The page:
Different generations, different attitudes toward money


Texting versus email (or even snail mail). Angry Birds versus Monopoly. “The Theory of Everything” versus “The Sound of Music.” “Dancing with the Stars” versus “American Bandstand.”

It’s no secret that there are a lot of differences between baby boomers, born between 1946 and 1964, and millennials, who were born after 1980 (though there is disagreement over the first birth year for the millennials). But when it comes to finances, you might be surprised by the differences between the generations. See if you can guess which generation made the following statements:

Boomer or millennial?

1) I have enough money to lead the life I want, or believe I will in the future.

2) My high school degree has increased my potential earning power.

3) I rely on my checking account to pay for day-to-day purchases.

4) I consider myself a conservative investor.

5) Generally speaking, most people can be trusted.

6) I’m worried that I won’t be able to pay off the debts that I owe.

The answers

1) Millennials. According to a 2014 survey by the Pew Research Center, millennials were more optimistic about their finances than any other generational cohort, including baby boomers. Roughly 85 percent of millennials said they either currently had enough to meet their financial needs or expected to be able to live the lives they want in the future; that’s substantially higher than the 60 percent of boomers who said the same thing. Although a higher percentage of boomers - 45 percent - said they currently have enough to meet their needs, only 32 percent of millennials felt they had enough money right now, but another 53 percent were hopeful about their financial futures. (“Millennials in Adulthood,” Pew Research Center, 2014.)

2) Boomers. The value of a high school diploma in providing an income has dropped since the boomers’ last senior prom, while a college education has never been more valuable. In 1979, the typical high school graduate’s earnings were 77 percent of a college graduate’s; in 2013, millennials with a high school diploma earned only 62 percent of what a college graduate did. And 22 percent of millennials with only a high school degree were living in poverty in 2013; back in 1979, the figure for boomers with a high school degree was 7 percent. (“The Rising Cost of Not Going to College,” Pew Research Center, 2014.)

3) Boomers. Not surprisingly, millennials are far more likely than boomers to use alternative payment methods for day-to-day expenses. A study by the FINRA Investor Education Foundation found that millennials are almost twice as likely as boomers to use prepaid debit cards (31 percent compared to 16 percent of boomers). They’re also more than six times as likely to use mobile payment methods such as Apple Pay or Google Wallet; 13 percent of millennials reported using mobile methods, while only 2 percent of boomers had done so. (“The Financial Capability of Young Adults – A Generational View,” FINRA Foundation Financial Capability Insights, FINRA Investor Education Foundation, 2014.)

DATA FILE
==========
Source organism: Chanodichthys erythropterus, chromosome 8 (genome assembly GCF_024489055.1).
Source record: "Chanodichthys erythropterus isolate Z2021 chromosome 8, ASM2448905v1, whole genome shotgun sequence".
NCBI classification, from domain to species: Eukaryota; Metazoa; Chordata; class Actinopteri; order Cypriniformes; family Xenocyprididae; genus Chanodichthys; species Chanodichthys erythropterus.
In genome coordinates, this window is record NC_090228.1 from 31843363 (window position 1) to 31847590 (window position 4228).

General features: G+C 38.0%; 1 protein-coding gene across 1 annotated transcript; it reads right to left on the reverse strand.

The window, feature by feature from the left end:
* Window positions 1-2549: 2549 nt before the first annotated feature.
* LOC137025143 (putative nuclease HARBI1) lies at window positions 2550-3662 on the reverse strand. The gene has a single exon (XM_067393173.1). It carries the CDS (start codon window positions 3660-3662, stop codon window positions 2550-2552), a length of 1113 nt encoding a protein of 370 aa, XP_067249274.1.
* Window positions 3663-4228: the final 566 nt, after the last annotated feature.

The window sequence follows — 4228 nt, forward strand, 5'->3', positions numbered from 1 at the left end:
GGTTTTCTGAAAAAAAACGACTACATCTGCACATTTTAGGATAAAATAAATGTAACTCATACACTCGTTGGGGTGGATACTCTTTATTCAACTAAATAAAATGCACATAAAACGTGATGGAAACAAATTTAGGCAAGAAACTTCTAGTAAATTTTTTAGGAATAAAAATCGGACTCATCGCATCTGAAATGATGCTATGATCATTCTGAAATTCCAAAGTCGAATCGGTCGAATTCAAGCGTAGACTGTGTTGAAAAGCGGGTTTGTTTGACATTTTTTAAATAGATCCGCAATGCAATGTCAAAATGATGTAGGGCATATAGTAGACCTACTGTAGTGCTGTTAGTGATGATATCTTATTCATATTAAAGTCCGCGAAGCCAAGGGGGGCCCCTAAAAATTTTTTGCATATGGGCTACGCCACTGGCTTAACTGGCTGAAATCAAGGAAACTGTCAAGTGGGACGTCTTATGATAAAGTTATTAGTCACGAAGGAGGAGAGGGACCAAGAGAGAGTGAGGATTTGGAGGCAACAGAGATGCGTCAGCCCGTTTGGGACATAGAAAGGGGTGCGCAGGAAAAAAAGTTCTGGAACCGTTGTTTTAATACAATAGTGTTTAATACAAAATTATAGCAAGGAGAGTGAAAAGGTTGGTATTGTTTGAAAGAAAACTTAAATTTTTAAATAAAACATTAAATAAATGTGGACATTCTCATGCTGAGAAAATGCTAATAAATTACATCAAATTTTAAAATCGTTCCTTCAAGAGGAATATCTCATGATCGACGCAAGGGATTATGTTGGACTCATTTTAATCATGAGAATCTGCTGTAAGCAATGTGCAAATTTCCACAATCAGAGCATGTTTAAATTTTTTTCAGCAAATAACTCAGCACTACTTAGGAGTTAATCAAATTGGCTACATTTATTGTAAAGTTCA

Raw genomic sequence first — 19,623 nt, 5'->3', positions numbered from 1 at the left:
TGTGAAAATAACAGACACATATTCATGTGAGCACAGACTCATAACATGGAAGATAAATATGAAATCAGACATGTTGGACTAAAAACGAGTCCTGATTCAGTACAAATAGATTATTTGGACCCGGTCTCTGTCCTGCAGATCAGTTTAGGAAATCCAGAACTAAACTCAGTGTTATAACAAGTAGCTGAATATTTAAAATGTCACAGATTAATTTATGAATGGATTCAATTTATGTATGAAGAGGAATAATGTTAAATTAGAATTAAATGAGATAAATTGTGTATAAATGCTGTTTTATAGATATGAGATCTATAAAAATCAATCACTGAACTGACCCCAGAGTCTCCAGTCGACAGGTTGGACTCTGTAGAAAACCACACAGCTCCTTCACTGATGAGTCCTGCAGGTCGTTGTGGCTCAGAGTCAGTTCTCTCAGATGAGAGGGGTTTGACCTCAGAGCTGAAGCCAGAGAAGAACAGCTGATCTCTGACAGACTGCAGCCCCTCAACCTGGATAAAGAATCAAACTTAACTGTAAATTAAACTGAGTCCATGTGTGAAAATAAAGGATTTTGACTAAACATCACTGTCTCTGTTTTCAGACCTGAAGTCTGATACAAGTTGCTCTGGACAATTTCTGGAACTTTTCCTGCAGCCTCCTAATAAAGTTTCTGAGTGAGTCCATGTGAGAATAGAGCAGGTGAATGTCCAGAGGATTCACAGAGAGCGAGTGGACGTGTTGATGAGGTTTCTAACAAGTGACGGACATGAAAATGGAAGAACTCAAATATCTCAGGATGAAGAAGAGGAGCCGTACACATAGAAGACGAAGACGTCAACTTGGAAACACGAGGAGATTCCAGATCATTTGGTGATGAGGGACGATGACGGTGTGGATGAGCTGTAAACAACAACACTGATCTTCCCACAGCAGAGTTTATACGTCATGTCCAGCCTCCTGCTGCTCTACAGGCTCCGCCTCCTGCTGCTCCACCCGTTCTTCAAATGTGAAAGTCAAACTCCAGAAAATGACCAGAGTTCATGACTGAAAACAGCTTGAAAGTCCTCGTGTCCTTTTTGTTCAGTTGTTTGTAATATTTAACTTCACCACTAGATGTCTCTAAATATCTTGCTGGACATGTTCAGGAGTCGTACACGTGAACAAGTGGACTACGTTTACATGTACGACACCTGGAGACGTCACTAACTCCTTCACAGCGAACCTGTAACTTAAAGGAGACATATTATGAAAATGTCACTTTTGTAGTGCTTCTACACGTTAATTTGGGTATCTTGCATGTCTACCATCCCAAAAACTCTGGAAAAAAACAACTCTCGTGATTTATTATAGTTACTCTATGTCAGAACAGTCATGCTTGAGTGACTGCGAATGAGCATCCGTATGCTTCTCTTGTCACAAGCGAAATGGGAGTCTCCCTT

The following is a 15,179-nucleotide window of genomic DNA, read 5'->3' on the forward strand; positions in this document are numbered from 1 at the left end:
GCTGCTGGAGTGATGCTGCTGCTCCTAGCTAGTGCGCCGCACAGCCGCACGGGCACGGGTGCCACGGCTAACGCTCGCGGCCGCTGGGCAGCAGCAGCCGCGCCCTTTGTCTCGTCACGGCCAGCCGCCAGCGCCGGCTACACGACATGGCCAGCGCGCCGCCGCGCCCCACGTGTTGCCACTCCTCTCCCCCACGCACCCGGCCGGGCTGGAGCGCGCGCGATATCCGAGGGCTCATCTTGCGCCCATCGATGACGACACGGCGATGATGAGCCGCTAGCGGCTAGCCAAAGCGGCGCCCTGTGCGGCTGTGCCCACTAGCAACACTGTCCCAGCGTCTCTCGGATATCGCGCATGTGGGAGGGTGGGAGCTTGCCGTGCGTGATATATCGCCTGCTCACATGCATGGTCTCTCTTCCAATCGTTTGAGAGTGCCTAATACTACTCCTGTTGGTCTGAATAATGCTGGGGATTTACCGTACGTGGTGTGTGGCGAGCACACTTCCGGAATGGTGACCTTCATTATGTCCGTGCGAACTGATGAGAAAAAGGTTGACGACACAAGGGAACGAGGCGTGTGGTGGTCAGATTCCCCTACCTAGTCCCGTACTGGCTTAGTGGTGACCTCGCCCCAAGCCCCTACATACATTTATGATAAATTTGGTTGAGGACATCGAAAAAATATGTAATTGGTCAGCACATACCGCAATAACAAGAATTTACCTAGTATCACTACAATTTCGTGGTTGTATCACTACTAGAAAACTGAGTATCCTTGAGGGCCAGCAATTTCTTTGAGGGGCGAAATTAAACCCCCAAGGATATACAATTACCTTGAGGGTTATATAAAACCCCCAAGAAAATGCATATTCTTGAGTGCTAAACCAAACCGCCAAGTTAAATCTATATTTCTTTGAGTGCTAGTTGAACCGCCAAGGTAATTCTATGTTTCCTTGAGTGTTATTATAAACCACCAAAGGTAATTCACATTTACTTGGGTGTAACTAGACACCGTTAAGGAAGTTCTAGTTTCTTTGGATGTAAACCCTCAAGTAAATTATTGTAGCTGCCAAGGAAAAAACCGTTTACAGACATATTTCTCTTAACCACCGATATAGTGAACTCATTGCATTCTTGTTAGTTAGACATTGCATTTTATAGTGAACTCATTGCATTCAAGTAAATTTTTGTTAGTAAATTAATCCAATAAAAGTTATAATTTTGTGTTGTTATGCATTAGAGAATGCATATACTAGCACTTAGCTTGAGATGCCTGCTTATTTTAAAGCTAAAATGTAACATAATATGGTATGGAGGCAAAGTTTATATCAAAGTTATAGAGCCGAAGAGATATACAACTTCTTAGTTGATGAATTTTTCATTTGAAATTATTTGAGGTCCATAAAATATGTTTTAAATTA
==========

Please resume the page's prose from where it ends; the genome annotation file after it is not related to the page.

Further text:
4) Millennials. You might think that with thousands of baby boomers retiring every day, the boomers would be the cautious ones. But in one survey of U.S. investors, only 31 percent of boomers identified themselves as conservative investors. By contrast, 43 percent of millennials described themselves as conservative when it came to investing. The survey also found that millennials outscored boomers on whether they wanted to leave money to their children (40 percent vs. 25 percent) and in wanting to improve their understanding of investing (44 percent vs. 38 percent). (Accenture, “Generation D: An Emerging and Important Investor Segment,” 2013.)

5) Boomers. Millennials may have been around the track fewer times than boomers have, but their experiences seem to have given them a more jaundiced view of human nature. In the Pew Research “Millennials in Adulthood” survey, only 19 percent of millennials said most people can be trusted; with boomers, that percentage was 31 percent. However, millennials were slightly more upbeat about the future of the country; 49 percent of millennials said the country’s best years lie ahead, while only 44 percent of boomers agreed.

6) Millennials. However, the difference between the generations is not as significant as you might think. In the FINRA Foundation financial capability study, 55 percent of millennials with student loans said they were concerned about being able to pay off their debt. That’s not much higher than the 50 percent of boomers who were worried about debt repayment.

BARBARA KENERSON is first vice president/Investments at Janney Montgomery Scott LLC and can be reached at BarbaraKenerson.com.